As humans, we have a very complex relationship with food and what we choose to eat. On one side, we choose food based on the energy and nutritional content as we are programmed for survival. But humans have also developed a drive to choose food for its hedonic value. What does hedonic mean? It means that we eat to obtain pleasure in the absence of an energy deficit.
If we are starved, we become hungry and scavenge to find high energy/nutritional value food for increased energy intake. But some particular foods have a high value as a reward or comfort and could be a poor nutritional choice (It is, of course, possible that items have both high hedonic and nutritional value).
It has also been shown that humans have genetic differences in their hedonic drive. The same food triggers a stronger hedonic value in certain individuals making them more susceptible to eating without feeling hunger. In many cases, high caloric food will also have a greater reward effect in these humans.
A measurement of the level of hedonic eating can be that you often eat a particular food without feeling any hunger. It has been shown in studies that frequently engaging in hedonic eating strengthens the feeling of reward and reinforces this behavior. It will also reinforce the anticipation of food/reward. If this particular behavior is coupled to a certain place or a certain activity, you expect that reward in that situation. This becomes wired in your brain and can be hard to avoid.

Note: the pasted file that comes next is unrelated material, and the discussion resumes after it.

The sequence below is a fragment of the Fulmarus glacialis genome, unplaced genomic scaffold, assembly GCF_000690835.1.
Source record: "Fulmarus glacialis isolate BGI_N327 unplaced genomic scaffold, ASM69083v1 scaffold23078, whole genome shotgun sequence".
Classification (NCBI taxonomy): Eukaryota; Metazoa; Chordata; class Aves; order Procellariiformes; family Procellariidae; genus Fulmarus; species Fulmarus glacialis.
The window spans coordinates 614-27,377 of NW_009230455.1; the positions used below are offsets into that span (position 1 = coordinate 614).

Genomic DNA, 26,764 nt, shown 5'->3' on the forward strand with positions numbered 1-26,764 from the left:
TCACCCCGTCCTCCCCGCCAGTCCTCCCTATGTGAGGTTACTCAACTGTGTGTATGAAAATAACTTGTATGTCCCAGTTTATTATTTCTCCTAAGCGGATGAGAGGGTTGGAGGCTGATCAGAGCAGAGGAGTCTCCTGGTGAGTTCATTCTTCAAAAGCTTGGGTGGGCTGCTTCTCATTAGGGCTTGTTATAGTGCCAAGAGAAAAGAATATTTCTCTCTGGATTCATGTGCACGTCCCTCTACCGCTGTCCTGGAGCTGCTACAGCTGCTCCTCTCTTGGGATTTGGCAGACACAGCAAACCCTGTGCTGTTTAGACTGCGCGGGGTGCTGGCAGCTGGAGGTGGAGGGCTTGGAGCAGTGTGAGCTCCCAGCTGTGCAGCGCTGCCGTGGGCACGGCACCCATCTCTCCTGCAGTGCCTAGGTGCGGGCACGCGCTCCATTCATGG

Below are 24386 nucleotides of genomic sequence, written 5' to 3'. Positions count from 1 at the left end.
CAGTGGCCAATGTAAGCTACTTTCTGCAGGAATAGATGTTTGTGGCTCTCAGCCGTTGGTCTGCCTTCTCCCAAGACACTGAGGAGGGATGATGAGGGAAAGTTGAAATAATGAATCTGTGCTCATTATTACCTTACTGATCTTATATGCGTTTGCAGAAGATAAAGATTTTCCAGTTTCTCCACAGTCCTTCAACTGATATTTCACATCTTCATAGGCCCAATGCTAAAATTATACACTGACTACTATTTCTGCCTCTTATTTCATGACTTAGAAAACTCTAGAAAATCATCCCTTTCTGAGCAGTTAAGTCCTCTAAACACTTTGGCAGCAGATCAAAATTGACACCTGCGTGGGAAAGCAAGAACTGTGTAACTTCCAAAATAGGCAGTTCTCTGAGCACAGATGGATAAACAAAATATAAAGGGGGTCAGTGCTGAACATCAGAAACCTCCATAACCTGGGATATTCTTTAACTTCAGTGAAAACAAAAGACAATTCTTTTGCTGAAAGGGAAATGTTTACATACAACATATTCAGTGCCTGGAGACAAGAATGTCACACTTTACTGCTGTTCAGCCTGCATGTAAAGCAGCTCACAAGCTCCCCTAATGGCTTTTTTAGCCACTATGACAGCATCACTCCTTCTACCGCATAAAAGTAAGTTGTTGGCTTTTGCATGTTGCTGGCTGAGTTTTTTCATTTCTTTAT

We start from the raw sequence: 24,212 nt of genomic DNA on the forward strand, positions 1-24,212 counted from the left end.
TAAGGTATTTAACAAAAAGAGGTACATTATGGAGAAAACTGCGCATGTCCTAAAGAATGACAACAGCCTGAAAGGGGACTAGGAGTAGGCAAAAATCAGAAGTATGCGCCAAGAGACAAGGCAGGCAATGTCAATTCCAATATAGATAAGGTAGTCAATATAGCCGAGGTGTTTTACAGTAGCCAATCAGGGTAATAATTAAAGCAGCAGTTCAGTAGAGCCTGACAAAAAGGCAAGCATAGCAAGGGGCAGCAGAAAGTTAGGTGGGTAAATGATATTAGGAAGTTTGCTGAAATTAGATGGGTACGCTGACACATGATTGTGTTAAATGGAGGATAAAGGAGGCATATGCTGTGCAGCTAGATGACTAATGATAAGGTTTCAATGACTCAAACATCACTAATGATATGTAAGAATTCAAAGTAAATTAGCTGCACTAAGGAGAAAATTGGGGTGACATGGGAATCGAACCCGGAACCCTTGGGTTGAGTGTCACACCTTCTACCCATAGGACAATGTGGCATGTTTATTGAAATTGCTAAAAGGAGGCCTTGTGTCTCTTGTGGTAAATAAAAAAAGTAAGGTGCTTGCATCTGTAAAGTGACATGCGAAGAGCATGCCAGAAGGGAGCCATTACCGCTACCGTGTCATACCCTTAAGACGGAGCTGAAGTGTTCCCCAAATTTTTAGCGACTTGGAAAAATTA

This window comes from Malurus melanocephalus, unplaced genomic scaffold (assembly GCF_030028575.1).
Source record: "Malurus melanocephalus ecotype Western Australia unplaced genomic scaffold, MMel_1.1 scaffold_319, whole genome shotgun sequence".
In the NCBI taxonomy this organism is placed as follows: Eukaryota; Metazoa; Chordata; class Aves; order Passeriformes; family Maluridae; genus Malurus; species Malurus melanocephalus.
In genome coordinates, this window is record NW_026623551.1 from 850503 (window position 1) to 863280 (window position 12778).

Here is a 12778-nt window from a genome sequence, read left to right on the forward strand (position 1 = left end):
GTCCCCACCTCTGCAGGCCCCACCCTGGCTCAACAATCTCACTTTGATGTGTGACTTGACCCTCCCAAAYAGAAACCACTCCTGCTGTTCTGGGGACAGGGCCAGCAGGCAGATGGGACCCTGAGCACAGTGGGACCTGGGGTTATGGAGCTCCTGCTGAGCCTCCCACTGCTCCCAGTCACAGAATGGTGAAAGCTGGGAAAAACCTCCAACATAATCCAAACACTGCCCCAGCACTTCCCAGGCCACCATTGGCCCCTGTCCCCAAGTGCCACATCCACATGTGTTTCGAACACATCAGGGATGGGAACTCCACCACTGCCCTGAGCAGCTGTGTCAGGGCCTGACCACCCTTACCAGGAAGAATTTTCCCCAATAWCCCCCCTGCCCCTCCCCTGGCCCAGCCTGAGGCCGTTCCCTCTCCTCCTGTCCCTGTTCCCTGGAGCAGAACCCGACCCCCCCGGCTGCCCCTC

- Some foods that we eat have a very high hedonic value. Is there a certain food item that you use as a reward? Try to identify one of these items.
- Is there a way to switch this particular item to a similar one that can be healthier for you but still confer a reward? Try to find an alternative that is healthier but still seems rewarding to you.
- Is there a certain situation or time that you crave this food item as a reward? Try to identify such a situation. Just being aware makes it easier for you to make better choices.